BROWN TIDE WORKSHOP APRIL 6
Monmouth University, West Long Branch
The state Department of Environmental Protection (DEP) and the NJ Marine
Sciences Consortium/New Jersey Sea Grant are sponsoring a brown tide workshop
Friday, April 6, at Monmouth University in West Long Branch.
The purpose of the workshop is to bring environmental managers and scientists
together to characterize brown tide blooms in the Northeast region, identify
states’ priority data, and develop recommendations for monitoring. While
there is ongoing research to address the ecology of the brown tide blooms,
the workshop will help state and local agencies coordinate the collection
of data to better understand the problem on a regional basis.
Brown tide blooms, caused by a rapid growth of a minute alga, Aureococcus
anophagefferens, are a recurring phenomena in the northeast coastal areas
of Long Island, Little Egg Harbor and Barnegat Bay, and in some coastal
bays of Delaware and Maryland. While not harmful to human health, brown
tide blooms greatly reduced the scallop population in the Peconic Estuary
in Long Island and caused damage to shellfish in Narragansett Bay, Rhode
Island, in 1985. Eelgrasses, which are important habitats for fish and
shellfish, were adversely affected by the decreased light penetration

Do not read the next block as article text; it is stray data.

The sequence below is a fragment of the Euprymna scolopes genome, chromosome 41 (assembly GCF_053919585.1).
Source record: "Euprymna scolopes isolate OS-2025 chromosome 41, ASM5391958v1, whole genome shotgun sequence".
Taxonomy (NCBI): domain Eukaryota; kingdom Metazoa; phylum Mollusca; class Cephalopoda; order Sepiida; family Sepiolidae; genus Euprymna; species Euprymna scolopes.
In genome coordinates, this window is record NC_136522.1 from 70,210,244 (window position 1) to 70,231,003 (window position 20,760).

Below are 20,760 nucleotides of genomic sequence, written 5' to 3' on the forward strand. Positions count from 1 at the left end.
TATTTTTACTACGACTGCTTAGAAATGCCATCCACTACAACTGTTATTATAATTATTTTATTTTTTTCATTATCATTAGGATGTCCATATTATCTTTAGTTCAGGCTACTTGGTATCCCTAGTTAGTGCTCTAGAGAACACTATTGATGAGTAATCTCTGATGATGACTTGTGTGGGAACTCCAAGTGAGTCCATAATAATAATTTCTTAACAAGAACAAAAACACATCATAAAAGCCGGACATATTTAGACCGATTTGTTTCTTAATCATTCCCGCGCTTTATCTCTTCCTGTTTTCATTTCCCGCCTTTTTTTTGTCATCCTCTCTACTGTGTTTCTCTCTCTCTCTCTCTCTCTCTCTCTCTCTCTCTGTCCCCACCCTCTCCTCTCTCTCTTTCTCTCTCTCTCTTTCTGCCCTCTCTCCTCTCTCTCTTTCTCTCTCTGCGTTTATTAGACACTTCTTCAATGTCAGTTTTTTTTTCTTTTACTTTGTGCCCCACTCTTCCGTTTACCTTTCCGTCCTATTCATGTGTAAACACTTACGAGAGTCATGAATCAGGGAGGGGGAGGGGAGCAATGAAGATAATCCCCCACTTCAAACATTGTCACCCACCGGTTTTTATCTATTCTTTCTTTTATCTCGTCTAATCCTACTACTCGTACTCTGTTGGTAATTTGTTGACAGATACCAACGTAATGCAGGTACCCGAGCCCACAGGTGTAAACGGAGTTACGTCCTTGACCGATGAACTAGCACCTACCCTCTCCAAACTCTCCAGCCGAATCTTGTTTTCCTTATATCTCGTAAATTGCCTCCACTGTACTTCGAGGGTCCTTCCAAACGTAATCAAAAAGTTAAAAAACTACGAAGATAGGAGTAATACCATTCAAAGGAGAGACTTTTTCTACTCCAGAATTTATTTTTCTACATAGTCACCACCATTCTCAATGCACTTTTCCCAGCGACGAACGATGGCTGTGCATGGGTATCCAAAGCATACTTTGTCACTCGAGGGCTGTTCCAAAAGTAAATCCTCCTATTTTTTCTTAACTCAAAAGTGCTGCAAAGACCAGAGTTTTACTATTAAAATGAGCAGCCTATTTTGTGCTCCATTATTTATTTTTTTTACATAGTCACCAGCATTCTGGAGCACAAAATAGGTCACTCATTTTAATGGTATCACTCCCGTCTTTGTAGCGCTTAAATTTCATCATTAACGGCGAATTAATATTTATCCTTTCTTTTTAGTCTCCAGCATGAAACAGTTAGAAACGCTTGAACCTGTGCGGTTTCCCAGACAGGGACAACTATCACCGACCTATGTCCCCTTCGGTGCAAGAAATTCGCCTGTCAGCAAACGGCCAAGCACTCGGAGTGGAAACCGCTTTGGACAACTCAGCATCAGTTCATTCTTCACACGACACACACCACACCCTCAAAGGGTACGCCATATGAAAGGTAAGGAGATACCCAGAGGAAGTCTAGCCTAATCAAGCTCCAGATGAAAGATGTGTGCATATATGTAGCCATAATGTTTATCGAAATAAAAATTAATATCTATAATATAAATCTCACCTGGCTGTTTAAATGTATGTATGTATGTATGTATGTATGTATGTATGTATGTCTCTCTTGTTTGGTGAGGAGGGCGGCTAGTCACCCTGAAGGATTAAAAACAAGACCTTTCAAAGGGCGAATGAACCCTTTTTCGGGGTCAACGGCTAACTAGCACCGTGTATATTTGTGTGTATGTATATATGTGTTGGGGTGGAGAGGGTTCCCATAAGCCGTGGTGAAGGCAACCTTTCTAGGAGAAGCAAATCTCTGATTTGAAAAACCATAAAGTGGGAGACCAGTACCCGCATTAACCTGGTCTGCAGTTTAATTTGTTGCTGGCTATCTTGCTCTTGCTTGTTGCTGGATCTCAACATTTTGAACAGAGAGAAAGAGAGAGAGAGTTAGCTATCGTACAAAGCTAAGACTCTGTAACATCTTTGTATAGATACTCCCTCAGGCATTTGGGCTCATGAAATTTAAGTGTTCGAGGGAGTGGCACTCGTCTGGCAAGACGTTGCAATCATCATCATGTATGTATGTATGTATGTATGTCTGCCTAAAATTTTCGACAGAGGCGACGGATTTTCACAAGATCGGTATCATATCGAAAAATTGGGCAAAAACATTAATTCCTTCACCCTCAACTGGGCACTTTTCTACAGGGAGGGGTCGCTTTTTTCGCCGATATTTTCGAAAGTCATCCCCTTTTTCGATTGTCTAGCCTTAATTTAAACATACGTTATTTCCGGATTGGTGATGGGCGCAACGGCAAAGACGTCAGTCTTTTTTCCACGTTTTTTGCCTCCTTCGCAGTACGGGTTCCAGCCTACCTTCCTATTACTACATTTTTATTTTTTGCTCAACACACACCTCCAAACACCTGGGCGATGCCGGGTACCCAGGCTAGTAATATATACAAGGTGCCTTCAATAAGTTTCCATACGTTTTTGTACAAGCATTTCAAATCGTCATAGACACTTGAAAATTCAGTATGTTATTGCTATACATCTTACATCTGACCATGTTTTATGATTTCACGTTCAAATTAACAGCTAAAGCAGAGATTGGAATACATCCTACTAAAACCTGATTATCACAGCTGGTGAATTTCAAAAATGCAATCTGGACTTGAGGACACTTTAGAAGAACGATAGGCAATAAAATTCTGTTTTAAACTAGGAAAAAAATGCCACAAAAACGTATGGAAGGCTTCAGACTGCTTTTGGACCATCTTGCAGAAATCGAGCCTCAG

partly due to brown tide blooms. In New Jersey, brown tide blooms in 1995,
1999 and 2000 caused the reduction in growth of juvenile hard clams at
a commercial aquaculture facility.
The workshop will be held from 8:30 a.m. to 4 p.m. in the university’s
Samuel H. Magill Commons. To register for the workshop and lunch (no cost),
e-mail: firstname.lastname@example.org. For
website directions: www.monmouth.edu.
Other co-sponsors include: the Maryland Department of Natural Resources,
Monmouth University, National Oceanic Atmospheric Administration/ECOHAB,
New York Sea Grant Program, Ocean County Health Department, Suffolk County,
NY Department of Health Services, USEPA Region 2, and the United States
For more information, contact Dr. Mary Downes Gastrich of DEP’s Division
of Science, Research and Technology at (609) 292-1895.